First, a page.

I had no clue.  I knew of none of this, and wouldn’t for years.  Some of it, I’m still learning.

Last week, for instance, I sat with my senior high Sunday School youth at the coffee shop and asked what was meant to be a throwaway question, “The angels said ‘be not afraid’.  What’s your biggest fear?”

One of the young women said, without irony, “I’m afraid of men.”  The other two quickly agreed.  They began to share with me and the other young men there, how difficult it is for them to be out, anywhere, by themselves.  I don’t know what it was about this unexpectedly frank conversation, but as they each gave real world examples of how scary and painful it can be living as a young woman in this world, it occurred to me…

That little wood-carved figure of Mary, there on my coffee table nativity set, is going through some stuff I simply can’t imagine.

Not only do I have next to no concept of what it means to be a young woman in our world today, I am utterly clueless of what that young girl in her teens must be enduring on Christmas Eve.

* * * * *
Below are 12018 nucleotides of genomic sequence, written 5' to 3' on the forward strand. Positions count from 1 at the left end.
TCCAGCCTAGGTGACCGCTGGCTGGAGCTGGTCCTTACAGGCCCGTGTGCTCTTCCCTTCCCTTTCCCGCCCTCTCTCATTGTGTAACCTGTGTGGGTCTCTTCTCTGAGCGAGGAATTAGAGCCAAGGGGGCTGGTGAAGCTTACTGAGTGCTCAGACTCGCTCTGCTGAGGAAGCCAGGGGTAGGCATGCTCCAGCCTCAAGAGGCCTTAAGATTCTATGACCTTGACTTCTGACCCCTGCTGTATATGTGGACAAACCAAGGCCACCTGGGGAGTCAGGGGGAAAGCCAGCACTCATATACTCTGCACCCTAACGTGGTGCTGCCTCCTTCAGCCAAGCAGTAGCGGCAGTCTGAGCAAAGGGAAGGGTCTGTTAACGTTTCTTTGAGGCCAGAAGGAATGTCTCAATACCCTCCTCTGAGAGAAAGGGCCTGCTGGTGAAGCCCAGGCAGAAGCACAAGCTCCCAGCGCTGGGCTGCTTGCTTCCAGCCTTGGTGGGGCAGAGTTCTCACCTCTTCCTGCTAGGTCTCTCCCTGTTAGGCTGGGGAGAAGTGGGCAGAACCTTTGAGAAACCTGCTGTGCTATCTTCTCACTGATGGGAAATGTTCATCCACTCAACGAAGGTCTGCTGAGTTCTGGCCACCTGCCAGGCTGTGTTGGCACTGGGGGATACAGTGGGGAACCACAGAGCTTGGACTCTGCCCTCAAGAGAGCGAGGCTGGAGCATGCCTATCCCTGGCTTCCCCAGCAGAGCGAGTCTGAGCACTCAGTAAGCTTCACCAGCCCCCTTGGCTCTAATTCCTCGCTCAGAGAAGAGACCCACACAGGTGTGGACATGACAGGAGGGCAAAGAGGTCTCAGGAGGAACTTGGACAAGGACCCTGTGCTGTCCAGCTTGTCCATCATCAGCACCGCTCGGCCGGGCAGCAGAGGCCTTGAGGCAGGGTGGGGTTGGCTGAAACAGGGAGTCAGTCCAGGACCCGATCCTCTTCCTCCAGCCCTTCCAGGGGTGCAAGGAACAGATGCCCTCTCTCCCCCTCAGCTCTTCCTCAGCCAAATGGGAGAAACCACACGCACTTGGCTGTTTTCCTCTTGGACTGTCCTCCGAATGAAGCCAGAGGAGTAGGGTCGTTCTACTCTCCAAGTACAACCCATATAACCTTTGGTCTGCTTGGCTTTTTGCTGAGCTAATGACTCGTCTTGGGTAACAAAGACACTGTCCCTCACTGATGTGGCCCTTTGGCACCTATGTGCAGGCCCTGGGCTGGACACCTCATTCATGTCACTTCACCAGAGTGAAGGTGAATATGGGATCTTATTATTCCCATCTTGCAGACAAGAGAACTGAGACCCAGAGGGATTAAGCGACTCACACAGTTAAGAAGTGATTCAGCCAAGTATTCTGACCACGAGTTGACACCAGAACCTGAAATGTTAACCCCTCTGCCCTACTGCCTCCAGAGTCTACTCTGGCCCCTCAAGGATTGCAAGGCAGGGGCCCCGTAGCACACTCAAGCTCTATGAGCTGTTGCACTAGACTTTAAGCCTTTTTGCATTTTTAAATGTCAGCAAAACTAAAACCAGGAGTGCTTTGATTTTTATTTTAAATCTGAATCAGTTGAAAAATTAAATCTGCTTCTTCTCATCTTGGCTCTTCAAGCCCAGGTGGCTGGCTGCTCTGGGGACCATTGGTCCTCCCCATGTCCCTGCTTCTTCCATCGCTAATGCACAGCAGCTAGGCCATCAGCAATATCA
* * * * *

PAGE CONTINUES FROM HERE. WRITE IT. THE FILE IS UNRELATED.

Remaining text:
Having a baby is a big deal.  Having a baby in a cattle stall, with only (I’m guessing) a pretty clueless husband to assist must have been terrifying.  I can only imagine such physical pain coinciding with great joy!

I’m aware there are many women in the world whose pregnancies aren’t successful, due to complications, or lack of assistance, or poor sanitation. Wow. More pain that I can hardly fathom.

I’m reminded of Adam and Eve, expelled from the Garden of Eden.  There were consequences to their disobedience, and one of them was that childbirth would bring pain. I’ll be honest, I haven’t thought much about it before.  The literal pain alongside the joy of Christmas.

I tend to think that God is not inflicting these punishments, but that they are natural consequences for us choosing to live in the harshness of the world.

Regardless, I feel that Eve got the worse end of the deal, compared to Adam.  As did Mary, with Joseph.  As I’ve come to believe more and more, women in general face pain that men aren’t always aware of.

This is not a pity party for the ladies. It’s closer to a celebration of the strong and faithful women I have known in my life, who may have had to struggle more than I know just to celebrate Christmas this year.

In the least, I’m aware that the mother of my Savior deserves some gratefulness on my part.  I’m guessing the same is true for all the other women in my life.